In its August monetary policy statement, the Central Bank of Zimbabwe (CBZ) announced that it has developed a “roadmap for adoption of CBDC [central bank digital currency] in Zimbabwe,” embarking on the next stage of its journey toward the issuance of a government-backed digital currency.
Although the statement made no mention of a specific time frame, it marked a key transition from the exploration phase to the consultation phase for Zimbabwe. The CBZ will now publish a consultation paper and give stakeholders 90 days to respond, with the aim of “fostering a broad and transparent public dialogue regarding the potential benefits and risks of CBDC.”
Prior to this announcement, Nigeria became the first African country to launch a CBDC — the eNaira — in October last year, as many central banks across the region remain in various stages of exploring and piloting the technology.
For example, Ghana and South Africa are at the most advanced stages, having launched live pilots of their CBDC schemes.
South Africa has conducted small-scale experiments with a wholesale CBDC and participated in a cross-border pilot with the central banks of Malaysia, Australia and Singapore, and the next stage for the country will be to test the digital rand at a larger scale and develop rules for its use.
In Ghana, interoperability with mobile money networks is seen as a high priority for the country’s central bank as it pilots its own digital currency.
“It is important that the eCedi is implemented to complement and enhance the existing payment systems,” the central bank has said, adding that “the various existing electronic and mobile payment solutions will therefore have to be interoperable with the eCedi to enable their utilization of the eCedi.”
Blocks in the Road for the eNaira
As African countries line up to roll out CBDCs, they would do well to take lessons from the slow adoption of the eNaira in Nigeria, one of the region’s biggest economies.
As PYMNTS reported last month, the governor of the Central Bank of Nigeria (CBN), Godwin Emefiele, has accused banks of “apathy” when it comes to the use of the eNaira. He said that only around 700,000 customers have opened an eNaira wallet since they debuted last year, even though there are around 55 million bank accounts in the country.
Emefiele suggested that Nigerian banks’ hesitancy comes from a perceived loss of revenue from transaction fees and the prospect of a diminished role for commercial banks in the payments ecosystem, a process known as bank disintermediation.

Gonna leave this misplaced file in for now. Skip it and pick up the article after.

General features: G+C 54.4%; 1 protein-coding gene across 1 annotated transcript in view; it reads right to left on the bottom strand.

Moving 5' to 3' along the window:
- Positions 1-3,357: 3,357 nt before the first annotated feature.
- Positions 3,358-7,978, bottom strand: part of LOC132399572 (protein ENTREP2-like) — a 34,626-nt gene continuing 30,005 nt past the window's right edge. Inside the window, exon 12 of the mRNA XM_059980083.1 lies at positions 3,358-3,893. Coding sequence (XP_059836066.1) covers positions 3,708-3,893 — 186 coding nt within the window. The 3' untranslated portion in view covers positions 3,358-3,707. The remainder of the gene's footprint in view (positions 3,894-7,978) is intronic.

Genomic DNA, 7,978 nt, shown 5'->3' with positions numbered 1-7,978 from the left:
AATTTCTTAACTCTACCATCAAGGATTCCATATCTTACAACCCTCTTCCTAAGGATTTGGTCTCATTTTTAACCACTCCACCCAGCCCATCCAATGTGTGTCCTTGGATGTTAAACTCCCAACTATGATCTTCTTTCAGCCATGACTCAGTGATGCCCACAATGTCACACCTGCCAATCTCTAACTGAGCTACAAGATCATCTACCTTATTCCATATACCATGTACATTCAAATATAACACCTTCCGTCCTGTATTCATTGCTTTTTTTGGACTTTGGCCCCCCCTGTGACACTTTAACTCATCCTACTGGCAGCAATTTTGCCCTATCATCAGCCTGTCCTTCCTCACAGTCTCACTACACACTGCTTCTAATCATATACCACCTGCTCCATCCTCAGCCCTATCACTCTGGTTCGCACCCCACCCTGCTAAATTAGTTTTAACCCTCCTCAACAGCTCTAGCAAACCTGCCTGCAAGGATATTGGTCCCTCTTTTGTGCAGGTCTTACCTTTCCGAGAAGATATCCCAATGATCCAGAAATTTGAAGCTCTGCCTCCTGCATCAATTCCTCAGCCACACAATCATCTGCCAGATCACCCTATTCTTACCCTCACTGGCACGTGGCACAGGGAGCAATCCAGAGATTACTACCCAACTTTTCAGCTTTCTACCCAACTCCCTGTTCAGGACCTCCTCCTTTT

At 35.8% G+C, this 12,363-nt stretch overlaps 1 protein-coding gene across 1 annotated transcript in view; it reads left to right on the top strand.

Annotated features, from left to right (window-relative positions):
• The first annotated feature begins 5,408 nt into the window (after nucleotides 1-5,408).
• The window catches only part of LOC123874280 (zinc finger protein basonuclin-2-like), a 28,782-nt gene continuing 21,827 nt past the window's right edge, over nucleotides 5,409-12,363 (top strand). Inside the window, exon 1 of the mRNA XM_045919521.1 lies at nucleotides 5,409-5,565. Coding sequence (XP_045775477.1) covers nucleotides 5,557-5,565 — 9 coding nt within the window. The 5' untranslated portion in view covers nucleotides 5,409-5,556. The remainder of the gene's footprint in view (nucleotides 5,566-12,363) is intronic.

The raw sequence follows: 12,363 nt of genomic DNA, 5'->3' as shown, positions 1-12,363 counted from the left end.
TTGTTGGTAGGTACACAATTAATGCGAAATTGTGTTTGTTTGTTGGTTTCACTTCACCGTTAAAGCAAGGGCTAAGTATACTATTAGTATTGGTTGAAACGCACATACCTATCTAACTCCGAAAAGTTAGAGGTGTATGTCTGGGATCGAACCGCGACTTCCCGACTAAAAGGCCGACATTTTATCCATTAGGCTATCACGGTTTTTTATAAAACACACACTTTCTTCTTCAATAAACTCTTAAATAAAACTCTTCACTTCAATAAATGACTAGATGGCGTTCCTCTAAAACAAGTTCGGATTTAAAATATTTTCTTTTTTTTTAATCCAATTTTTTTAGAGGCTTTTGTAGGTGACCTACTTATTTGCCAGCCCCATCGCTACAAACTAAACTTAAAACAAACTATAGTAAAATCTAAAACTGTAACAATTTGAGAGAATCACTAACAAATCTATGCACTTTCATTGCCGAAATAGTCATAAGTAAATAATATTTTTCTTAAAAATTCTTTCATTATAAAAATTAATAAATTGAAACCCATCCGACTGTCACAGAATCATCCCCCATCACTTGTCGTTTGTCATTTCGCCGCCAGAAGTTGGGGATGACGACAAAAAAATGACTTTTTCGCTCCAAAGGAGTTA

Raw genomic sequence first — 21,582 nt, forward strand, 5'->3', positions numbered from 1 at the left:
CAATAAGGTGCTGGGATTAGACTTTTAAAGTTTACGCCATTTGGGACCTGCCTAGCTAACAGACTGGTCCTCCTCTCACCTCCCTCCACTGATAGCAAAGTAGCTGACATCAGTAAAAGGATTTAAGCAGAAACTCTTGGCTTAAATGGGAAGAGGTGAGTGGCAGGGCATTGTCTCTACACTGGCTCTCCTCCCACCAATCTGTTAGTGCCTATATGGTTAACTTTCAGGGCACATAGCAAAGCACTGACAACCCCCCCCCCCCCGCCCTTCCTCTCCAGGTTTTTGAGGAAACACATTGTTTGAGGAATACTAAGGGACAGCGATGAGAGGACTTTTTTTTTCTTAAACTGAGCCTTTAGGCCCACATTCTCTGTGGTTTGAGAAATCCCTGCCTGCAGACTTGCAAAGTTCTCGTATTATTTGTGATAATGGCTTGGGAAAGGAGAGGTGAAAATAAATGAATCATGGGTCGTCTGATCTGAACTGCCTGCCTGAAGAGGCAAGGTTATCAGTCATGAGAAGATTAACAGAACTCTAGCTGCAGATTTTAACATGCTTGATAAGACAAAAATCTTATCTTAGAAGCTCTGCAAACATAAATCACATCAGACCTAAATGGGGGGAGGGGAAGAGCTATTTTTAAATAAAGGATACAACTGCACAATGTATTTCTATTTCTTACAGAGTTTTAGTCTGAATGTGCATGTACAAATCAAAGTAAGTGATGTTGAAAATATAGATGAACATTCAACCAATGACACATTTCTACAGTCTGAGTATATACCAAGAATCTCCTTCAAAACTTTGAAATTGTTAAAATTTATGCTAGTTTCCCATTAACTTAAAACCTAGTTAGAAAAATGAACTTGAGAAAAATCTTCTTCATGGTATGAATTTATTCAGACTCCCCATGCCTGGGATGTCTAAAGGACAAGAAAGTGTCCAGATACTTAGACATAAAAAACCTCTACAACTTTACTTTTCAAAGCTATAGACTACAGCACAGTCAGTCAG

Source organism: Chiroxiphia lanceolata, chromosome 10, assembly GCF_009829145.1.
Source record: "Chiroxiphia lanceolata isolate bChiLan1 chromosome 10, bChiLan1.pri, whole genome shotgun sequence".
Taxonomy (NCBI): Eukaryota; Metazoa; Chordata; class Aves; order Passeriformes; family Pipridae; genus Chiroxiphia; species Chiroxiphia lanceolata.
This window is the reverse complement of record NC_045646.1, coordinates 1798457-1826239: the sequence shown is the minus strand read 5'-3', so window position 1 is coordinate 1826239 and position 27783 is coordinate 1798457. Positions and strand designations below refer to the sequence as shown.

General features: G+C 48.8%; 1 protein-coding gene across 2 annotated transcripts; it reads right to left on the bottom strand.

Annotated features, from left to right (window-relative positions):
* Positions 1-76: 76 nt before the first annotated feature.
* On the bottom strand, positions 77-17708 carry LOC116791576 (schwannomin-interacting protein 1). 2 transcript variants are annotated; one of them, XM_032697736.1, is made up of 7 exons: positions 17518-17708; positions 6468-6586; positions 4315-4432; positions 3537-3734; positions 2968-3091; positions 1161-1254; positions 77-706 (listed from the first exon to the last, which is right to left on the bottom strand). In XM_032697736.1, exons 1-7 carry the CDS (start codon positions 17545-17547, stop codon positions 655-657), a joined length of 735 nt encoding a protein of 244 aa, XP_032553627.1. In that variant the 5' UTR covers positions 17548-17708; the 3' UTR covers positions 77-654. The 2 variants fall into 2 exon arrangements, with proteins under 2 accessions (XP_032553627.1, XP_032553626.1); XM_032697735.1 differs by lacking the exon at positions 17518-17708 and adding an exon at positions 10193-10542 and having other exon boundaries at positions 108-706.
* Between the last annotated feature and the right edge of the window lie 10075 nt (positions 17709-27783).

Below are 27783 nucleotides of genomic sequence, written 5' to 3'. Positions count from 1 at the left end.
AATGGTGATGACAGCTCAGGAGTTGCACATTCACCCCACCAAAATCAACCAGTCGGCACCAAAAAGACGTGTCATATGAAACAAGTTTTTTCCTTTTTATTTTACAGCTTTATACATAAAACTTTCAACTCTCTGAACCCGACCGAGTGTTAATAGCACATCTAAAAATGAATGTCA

That goal of protecting against the risk of bank disintermediation is the reason why central banks around the world aren’t rushing to introduce CBDCs immediately. The emerging consensus is that a phased rollout with the close involvement of all relevant stakeholders is the optimal route.
When PYMNTS spoke to Obi Emetarom, co-founder and CEO of the Nigeria-based pan-African payment company AppZone, he highlighted another issue with CBDCs that will need to be resolved before Africa can adopt digital currencies at a larger scale.
Watch the interview: Stablecoins, CBDCs Face Big Hurdles Before Knocking Out Fiat
He observed that as things stand, “A lot of the central bank digital currencies tend to function in silos,” but that fixing “interoperability issues with CBDCs would really make them a major game changer.”
Emetarom’s cautious optimism chimes with statements made to PYMNTS by Ola Oyetayo, the CEO of Verto, another cross-border payments startup with a presence in the Nigerian market.
Prior to the launch of the eNaira, Oyetayo said that Verto would be “probably one of the first adopters” of the CBDC to help businesses — regardless of where they’re located — move and send money effortlessly and seamlessly.
“And if central bank digital currencies can help with that, then we’re up for it,” Oyetayo added.
Emetarom and Oyetayo also share a mixed attitude toward cryptocurrencies like bitcoin, which the Central African Republic adopted as an official currency in April, becoming the second country in the world to adopt it as legal tender after El Salvador.
Oyetayo noted that although digital currencies in general have the potential to transform the African payments ecosystem, “We still don’t have, in my view, a strong use case for the transactional utility of crypto.”
For his part, Emetarom believes that “fixed supply cryptos are more securities than payment instruments,” and that ultimately, stablecoins and CBDCs present a more viable solution for day-to-day payments.
What Next for Africa’s CBDCs?
While adoption of the eNaira may have been sluggish so far, that hasn’t stopped the CBN from plowing ahead with plans to make the digital currency available to Nigerians without a bank account. As PYMNTS reported this month, Governor Emefiele hopes the move will help to increase the number of eNaira wallets in the country to 8 million.
As Zimbabwe and other countries watch Nigeria’s CBDC experiment unfold, they will likely be taking note of the challenges the country is facing. For Africa and the world at large, although first-movers shoulder the most risk, they also teach valuable lessons to those who follow.
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